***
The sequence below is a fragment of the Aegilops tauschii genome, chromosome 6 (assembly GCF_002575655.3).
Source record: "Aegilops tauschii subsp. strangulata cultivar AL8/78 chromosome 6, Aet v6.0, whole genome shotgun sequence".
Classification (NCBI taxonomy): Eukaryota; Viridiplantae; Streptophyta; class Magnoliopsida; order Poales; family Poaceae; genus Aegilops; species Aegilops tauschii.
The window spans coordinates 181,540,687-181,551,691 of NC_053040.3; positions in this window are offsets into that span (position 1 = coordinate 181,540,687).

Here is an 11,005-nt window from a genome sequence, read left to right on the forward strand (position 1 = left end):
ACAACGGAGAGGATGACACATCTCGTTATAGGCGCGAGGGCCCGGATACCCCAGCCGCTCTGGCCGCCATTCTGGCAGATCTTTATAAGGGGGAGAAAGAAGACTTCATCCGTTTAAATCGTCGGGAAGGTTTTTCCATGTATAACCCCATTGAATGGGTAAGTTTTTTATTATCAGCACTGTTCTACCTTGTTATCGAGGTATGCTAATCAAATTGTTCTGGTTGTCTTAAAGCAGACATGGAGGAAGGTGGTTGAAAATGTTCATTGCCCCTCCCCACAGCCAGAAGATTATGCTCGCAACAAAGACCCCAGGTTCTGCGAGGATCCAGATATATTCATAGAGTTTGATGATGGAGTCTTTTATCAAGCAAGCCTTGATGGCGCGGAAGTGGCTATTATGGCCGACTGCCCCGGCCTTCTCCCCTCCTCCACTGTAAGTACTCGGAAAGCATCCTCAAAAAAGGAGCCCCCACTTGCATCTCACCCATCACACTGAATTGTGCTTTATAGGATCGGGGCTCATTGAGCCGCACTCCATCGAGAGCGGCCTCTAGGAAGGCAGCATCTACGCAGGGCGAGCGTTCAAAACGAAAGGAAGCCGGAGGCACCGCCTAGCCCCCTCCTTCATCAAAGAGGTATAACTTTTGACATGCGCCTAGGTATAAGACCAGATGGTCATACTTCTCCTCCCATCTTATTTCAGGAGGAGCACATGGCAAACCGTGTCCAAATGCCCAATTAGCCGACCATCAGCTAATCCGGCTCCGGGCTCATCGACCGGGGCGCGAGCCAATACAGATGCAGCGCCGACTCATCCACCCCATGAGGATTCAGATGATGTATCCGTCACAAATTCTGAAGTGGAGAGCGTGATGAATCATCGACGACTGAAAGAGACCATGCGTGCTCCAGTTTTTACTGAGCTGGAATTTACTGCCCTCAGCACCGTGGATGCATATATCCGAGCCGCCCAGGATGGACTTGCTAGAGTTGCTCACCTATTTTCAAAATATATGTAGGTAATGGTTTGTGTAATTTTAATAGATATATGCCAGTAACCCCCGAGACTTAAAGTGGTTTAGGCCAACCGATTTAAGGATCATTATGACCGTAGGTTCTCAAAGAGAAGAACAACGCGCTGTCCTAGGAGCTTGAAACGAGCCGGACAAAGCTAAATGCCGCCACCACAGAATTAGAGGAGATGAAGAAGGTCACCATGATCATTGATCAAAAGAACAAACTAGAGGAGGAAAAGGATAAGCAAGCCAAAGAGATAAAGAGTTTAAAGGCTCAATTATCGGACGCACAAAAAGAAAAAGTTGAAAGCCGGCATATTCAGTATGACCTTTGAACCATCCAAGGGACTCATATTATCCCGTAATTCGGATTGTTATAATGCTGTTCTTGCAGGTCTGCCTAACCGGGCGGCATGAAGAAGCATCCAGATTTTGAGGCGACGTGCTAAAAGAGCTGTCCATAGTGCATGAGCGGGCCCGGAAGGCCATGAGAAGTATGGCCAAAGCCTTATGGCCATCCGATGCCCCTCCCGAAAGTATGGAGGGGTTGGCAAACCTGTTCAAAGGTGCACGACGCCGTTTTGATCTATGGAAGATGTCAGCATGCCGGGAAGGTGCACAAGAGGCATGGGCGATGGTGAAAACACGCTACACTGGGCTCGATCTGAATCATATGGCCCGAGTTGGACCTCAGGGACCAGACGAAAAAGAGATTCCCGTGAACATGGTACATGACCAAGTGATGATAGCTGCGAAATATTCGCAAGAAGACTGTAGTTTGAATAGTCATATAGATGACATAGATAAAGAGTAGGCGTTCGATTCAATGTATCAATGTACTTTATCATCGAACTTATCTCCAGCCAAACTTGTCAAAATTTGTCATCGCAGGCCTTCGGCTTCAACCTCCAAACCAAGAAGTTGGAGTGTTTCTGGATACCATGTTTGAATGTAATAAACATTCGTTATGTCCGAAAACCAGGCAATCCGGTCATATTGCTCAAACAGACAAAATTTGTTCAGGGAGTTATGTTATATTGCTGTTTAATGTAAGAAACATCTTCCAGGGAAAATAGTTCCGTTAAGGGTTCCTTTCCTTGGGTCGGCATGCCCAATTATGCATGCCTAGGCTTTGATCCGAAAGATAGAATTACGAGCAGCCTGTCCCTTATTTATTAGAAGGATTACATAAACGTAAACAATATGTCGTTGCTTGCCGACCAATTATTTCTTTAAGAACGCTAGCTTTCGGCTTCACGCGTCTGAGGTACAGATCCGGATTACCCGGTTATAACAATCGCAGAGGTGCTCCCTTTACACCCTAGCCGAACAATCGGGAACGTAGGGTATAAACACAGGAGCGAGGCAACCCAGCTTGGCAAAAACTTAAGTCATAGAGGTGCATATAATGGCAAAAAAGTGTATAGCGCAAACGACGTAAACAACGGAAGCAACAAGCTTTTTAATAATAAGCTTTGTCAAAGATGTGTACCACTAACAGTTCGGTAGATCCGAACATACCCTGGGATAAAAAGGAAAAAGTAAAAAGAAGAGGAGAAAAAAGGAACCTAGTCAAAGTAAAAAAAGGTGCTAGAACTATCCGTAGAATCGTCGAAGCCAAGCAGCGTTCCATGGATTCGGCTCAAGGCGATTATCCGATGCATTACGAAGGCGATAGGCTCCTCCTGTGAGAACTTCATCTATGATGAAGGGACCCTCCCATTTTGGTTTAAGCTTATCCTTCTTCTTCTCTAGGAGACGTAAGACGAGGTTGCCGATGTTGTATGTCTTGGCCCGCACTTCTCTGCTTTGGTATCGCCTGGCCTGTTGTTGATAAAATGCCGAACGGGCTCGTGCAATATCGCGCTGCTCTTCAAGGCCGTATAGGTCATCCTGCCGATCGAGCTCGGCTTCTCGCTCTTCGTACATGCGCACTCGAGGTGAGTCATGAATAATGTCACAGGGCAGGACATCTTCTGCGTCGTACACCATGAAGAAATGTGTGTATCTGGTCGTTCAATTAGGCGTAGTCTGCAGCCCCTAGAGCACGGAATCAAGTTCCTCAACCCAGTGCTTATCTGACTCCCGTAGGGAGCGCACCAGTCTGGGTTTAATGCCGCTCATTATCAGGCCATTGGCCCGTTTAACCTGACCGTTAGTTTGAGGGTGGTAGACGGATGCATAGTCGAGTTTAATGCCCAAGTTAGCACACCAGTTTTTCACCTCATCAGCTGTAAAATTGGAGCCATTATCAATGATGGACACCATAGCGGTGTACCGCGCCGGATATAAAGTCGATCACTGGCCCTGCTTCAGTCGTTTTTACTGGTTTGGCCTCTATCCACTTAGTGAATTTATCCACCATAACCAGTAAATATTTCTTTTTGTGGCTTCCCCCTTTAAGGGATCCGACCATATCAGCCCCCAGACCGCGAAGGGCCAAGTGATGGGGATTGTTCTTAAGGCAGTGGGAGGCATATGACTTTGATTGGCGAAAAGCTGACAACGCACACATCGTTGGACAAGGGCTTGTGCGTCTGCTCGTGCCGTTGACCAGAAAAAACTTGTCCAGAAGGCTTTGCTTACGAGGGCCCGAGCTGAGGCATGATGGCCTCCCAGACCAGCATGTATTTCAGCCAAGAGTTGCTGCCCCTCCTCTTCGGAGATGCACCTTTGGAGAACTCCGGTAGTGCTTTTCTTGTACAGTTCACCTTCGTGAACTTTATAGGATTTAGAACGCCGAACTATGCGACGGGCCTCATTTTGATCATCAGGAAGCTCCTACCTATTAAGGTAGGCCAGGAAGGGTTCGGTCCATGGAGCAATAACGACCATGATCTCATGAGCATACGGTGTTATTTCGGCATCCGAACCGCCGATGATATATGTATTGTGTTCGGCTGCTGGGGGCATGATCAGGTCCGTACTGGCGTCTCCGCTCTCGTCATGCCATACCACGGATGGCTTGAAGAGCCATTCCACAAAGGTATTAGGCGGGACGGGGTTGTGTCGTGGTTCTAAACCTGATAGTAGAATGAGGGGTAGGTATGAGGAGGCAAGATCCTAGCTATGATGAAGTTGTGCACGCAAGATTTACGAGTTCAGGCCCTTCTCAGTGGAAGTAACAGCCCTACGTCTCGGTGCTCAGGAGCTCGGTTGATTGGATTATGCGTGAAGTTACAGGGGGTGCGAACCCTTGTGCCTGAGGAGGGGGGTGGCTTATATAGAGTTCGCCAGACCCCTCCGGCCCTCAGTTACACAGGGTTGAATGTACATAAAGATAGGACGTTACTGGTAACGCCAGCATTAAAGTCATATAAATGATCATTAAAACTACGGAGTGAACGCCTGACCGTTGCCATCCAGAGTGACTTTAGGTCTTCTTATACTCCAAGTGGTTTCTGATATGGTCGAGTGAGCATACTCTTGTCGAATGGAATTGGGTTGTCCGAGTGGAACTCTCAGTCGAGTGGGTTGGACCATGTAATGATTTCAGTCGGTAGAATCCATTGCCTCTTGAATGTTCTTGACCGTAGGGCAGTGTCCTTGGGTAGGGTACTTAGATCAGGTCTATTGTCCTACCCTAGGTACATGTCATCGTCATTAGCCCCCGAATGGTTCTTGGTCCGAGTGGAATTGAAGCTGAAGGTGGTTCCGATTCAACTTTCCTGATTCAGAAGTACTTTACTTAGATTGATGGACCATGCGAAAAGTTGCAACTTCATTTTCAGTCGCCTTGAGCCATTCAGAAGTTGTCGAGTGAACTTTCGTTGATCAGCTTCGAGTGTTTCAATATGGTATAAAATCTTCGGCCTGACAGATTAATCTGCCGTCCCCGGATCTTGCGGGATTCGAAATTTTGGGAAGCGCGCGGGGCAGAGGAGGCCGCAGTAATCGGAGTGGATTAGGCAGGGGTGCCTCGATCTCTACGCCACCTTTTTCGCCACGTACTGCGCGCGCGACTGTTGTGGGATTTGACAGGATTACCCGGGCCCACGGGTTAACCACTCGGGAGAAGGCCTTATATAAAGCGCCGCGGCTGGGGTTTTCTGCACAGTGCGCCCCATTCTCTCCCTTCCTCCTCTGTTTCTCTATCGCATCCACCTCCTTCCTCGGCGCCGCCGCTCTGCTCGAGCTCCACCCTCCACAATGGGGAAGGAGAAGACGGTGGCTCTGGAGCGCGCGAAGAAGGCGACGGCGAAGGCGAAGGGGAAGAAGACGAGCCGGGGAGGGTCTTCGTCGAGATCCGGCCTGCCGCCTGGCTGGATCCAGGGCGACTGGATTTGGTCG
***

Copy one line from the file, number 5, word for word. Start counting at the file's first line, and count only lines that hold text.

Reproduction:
Here is an 11,005-nt window from a genome sequence, read left to right on the forward strand (position 1 = left end):